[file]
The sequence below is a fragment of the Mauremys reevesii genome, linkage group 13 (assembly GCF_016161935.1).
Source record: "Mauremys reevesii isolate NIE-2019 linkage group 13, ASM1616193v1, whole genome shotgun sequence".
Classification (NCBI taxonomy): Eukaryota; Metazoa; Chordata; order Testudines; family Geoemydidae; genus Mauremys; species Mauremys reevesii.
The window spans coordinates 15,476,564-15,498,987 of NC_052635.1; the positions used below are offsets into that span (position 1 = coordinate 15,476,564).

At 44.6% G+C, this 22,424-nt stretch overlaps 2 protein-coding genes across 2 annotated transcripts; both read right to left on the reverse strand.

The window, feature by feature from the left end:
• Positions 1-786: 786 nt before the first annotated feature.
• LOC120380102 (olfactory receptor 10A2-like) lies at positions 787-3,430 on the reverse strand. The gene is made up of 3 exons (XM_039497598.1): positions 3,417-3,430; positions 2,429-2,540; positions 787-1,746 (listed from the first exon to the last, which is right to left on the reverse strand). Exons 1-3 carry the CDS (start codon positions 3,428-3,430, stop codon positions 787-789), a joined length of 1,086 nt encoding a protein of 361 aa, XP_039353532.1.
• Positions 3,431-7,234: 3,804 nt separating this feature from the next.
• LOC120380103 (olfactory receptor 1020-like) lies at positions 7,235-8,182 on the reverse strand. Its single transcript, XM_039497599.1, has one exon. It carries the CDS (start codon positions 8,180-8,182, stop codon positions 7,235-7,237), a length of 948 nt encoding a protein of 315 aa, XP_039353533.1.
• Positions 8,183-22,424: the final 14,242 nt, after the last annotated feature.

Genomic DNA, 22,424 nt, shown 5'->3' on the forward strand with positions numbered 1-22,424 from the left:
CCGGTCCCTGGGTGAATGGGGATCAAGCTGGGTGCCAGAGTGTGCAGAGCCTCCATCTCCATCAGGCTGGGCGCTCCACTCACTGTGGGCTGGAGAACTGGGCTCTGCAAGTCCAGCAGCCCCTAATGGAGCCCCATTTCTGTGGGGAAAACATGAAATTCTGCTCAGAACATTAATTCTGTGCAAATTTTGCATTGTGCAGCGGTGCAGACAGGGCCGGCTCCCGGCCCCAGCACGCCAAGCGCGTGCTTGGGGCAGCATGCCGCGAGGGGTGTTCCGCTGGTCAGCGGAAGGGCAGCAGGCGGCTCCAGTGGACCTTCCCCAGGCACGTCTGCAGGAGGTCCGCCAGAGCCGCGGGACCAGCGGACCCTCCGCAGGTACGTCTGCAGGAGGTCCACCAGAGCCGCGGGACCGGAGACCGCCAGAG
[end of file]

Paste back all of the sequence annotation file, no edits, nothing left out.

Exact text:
The sequence below is a fragment of the Mauremys reevesii genome, linkage group 13 (assembly GCF_016161935.1).
Source record: "Mauremys reevesii isolate NIE-2019 linkage group 13, ASM1616193v1, whole genome shotgun sequence".
Classification (NCBI taxonomy): Eukaryota; Metazoa; Chordata; order Testudines; family Geoemydidae; genus Mauremys; species Mauremys reevesii.
The window spans coordinates 15,476,564-15,498,987 of NC_052635.1; the positions used below are offsets into that span (position 1 = coordinate 15,476,564).

At 44.6% G+C, this 22,424-nt stretch overlaps 2 protein-coding genes across 2 annotated transcripts; both read right to left on the reverse strand.

The window, feature by feature from the left end:
• Positions 1-786: 786 nt before the first annotated feature.
• LOC120380102 (olfactory receptor 10A2-like) lies at positions 787-3,430 on the reverse strand. The gene is made up of 3 exons (XM_039497598.1): positions 3,417-3,430; positions 2,429-2,540; positions 787-1,746 (listed from the first exon to the last, which is right to left on the reverse strand). Exons 1-3 carry the CDS (start codon positions 3,428-3,430, stop codon positions 787-789), a joined length of 1,086 nt encoding a protein of 361 aa, XP_039353532.1.
• Positions 3,431-7,234: 3,804 nt separating this feature from the next.
• LOC120380103 (olfactory receptor 1020-like) lies at positions 7,235-8,182 on the reverse strand. Its single transcript, XM_039497599.1, has one exon. It carries the CDS (start codon positions 8,180-8,182, stop codon positions 7,235-7,237), a length of 948 nt encoding a protein of 315 aa, XP_039353533.1.
• Positions 8,183-22,424: the final 14,242 nt, after the last annotated feature.

Genomic DNA, 22,424 nt, shown 5'->3' on the forward strand with positions numbered 1-22,424 from the left:
CCGGTCCCTGGGTGAATGGGGATCAAGCTGGGTGCCAGAGTGTGCAGAGCCTCCATCTCCATCAGGCTGGGCGCTCCACTCACTGTGGGCTGGAGAACTGGGCTCTGCAAGTCCAGCAGCCCCTAATGGAGCCCCATTTCTGTGGGGAAAACATGAAATTCTGCTCAGAACATTAATTCTGTGCAAATTTTGCATTGTGCAGCGGTGCAGACAGGGCCGGCTCCCGGCCCCAGCACGCCAAGCGCGTGCTTGGGGCAGCATGCCGCGAGGGGTGTTCCGCTGGTCAGCGGAAGGGCAGCAGGCGGCTCCAGTGGACCTTCCCCAGGCACGTCTGCAGGAGGTCCGCCAGAGCCGCGGGACCAGCGGACCCTCCGCAGGTACGTCTGCAGGAGGTCCACCAGAGCCGCGGGACCGGAGACCGCCAGAG